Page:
Letters to the Editor
Letters to the Editor
Compare Linux to Unix, not Windows
I just received the April 17 issue of GCN and was pleasantly surprised to see a Test Drive of a Dell Latitude CPx running Red Hat Linux from Red Hat Inc. of Durham, N.C. I was less enthused after I read the article.
Apparently your reviewer is not familiar with Linux, at least not to the level necessary to tweak it for notebook PCs. It is, in my opinion, inappropriate to directly compare Linux with Microsoft Windows. Instead, running Linux on a notebook should be compared to running SunSoft Solaris or UnixWare from Santa Cruz Operation Inc. of Santa Cruz, Calif., on a notebook. I think your reviewer will find those operating systems much less friendly to notebooks than Linux.
Those of us who use Linux on notebooks, at least in my experience here at the National Institutes of Health, tend to be from the Unix world rather than the Windows world and find Linux on a notebook a very productive environment.
Here are the issues in your article I think deserve some clarification:
''In the third paragraph, the review said, 'Latitude users accustomed to the usual Microsoft Windows functions will discover that nothing happens, for example, when they highlight a file with the mouse and punch the delete button.'
This depends on the graphical toolkit used to produce the application and the way the application developer has set the behavior. It has little to do with the Linux operating system or the Latitude hardware.'If you were using Corel WordPerfect for Linux, for example, the highlight and delete features would perform just as your reviewer would expect them to based on his Windows experience.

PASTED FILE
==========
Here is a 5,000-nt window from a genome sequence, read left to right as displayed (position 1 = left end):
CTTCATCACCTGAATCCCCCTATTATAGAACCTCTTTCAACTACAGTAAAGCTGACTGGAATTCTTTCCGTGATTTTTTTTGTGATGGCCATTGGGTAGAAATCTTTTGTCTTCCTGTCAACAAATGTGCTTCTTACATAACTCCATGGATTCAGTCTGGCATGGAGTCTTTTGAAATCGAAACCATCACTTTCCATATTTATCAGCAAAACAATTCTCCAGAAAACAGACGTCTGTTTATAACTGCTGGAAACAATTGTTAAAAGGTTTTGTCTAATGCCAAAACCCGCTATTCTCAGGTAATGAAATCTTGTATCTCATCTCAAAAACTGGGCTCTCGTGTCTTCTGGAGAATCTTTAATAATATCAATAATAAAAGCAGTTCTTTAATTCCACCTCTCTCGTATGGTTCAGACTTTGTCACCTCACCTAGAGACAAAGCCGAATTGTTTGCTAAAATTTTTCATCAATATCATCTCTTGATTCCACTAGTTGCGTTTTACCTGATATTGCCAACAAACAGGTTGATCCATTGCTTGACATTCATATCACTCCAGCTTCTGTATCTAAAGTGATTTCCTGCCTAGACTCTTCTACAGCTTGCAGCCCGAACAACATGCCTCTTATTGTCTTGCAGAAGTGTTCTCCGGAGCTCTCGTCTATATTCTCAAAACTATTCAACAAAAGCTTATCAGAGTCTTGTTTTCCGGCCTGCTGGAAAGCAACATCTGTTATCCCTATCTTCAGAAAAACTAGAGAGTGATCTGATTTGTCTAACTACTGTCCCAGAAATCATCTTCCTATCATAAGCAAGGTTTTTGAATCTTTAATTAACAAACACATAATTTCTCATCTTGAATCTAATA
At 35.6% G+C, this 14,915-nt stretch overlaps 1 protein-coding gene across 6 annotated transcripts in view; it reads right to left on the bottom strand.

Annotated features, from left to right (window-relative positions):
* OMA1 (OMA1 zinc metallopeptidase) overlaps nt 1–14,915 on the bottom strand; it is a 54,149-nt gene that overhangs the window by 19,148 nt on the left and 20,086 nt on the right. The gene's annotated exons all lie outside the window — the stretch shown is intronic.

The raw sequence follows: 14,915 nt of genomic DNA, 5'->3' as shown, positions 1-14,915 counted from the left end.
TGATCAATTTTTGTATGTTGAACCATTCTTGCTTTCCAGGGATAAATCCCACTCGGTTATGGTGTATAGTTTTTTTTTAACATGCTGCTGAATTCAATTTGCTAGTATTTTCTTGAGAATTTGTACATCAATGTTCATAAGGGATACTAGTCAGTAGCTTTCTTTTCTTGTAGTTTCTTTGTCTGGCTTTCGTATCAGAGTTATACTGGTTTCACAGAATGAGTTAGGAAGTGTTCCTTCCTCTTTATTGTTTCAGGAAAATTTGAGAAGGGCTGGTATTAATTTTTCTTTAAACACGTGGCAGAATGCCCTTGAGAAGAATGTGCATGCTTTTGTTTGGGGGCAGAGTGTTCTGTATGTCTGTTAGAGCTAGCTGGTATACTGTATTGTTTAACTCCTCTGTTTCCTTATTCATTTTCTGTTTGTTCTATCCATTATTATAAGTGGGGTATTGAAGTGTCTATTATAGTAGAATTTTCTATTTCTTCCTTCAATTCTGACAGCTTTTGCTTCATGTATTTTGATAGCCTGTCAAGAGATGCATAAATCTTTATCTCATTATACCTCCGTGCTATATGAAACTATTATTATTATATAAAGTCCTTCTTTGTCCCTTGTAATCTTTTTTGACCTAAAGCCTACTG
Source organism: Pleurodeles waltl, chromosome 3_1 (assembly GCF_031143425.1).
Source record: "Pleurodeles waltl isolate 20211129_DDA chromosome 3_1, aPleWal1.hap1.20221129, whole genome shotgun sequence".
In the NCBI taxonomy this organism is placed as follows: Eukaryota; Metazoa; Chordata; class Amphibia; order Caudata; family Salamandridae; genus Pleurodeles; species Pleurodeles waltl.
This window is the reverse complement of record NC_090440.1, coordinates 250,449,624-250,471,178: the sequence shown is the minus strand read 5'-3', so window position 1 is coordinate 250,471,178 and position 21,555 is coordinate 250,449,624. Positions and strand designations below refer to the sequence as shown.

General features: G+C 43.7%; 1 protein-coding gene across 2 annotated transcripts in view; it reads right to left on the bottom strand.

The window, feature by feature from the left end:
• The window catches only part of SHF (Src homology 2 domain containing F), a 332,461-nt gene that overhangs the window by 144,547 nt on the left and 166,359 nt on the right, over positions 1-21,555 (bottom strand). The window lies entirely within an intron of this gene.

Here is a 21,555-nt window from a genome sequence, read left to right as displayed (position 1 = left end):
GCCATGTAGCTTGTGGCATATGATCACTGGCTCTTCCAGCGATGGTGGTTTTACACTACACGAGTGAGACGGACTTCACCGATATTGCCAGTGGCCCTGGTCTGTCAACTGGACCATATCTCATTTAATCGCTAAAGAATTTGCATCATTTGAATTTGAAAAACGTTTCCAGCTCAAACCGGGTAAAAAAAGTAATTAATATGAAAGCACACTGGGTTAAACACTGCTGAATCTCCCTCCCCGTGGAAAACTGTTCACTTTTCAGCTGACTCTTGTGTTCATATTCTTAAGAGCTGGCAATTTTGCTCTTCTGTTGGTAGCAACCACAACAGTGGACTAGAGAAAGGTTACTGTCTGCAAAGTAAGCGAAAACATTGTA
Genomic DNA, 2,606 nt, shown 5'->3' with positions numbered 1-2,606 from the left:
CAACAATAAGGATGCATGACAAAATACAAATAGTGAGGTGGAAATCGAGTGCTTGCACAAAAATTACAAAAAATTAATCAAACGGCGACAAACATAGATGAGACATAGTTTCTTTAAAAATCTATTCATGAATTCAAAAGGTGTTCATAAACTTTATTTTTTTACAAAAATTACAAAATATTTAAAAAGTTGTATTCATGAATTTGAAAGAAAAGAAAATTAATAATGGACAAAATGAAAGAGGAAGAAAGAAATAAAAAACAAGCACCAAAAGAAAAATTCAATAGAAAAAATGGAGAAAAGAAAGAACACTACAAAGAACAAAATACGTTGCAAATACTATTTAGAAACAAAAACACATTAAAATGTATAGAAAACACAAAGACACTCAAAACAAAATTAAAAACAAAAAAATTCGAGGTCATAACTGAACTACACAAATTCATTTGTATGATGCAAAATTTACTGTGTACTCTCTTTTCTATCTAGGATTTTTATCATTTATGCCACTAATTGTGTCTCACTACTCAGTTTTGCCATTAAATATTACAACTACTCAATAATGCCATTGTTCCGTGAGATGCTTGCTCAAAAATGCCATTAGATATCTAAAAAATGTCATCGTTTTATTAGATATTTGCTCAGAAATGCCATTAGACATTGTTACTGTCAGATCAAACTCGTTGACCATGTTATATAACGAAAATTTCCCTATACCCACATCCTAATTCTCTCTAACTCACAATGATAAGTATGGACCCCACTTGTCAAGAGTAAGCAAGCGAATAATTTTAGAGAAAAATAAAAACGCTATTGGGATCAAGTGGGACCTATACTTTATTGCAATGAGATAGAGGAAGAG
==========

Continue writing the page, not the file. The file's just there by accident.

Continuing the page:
These features vary widely from application to application. But almost all applications under Linux allow customization of the keyboard and key accelerators.
''The audio issues your reviewer mentions are valid problems but not the responsibility of Dell Computer Corp. The manufacturer of the sound hardware in the Latitude series has only recently begun to cooperate with Linux developers to improve sound support. Many of the other sound issues will likely be solved with new drivers.
''The review stated that Linux has no battery monitor. There are a number of different battery monitors available for Linux. For battery monitors to be useful, it is necessary to recompile the kernel so that the battery monitor recognizes power management and reporting features under Linux.
Some links to useful notebook utilities for Linux are www.scs.unr.edu/~scottf/glaptop
''The reviewer complained that the network card included with the Latitude did not work. Once again, this may require installing the correct network driver and recompiling, making sure that the appropriate driver and PC Card support is included in the kernel. Obviously this is something that Dell should have taken care of before shipping.
The issues I've mentioned, for the most part, are solvable. You are completely correct in suggesting that Dell needs to do a much better job supporting Linux on its hardware if it is going to ship the machine with Linux installed.
I've found it easier to do the Linux installation myself because I know about these issues and know how to deal with most of them. Dell is negligent in shipping the product without power management and battery monitoring, a working network card and an adequate sound system. These should be rectified if Dell is going to jump on the Linux bandwagon.
Allow me to suggest some sites your readers should consult to find information about running Linux on notebooks, particularly Dell notebooks: www.dcs.ed.ac.uk/home/paul/laptops/dellcpt.shtml
.Christopher G. WilsonIntramural research and training fellow
National Institutes of Health
Bethesda, Md.GCN welcomes letters to the editor. Letters should be typed double-spaced and must include name, address, telephone number and signature of the author. Send to: Letters to the Editor, Government Computer News, Suite 300, 8601 Georgia Ave., Silver Spring, Md. 20910.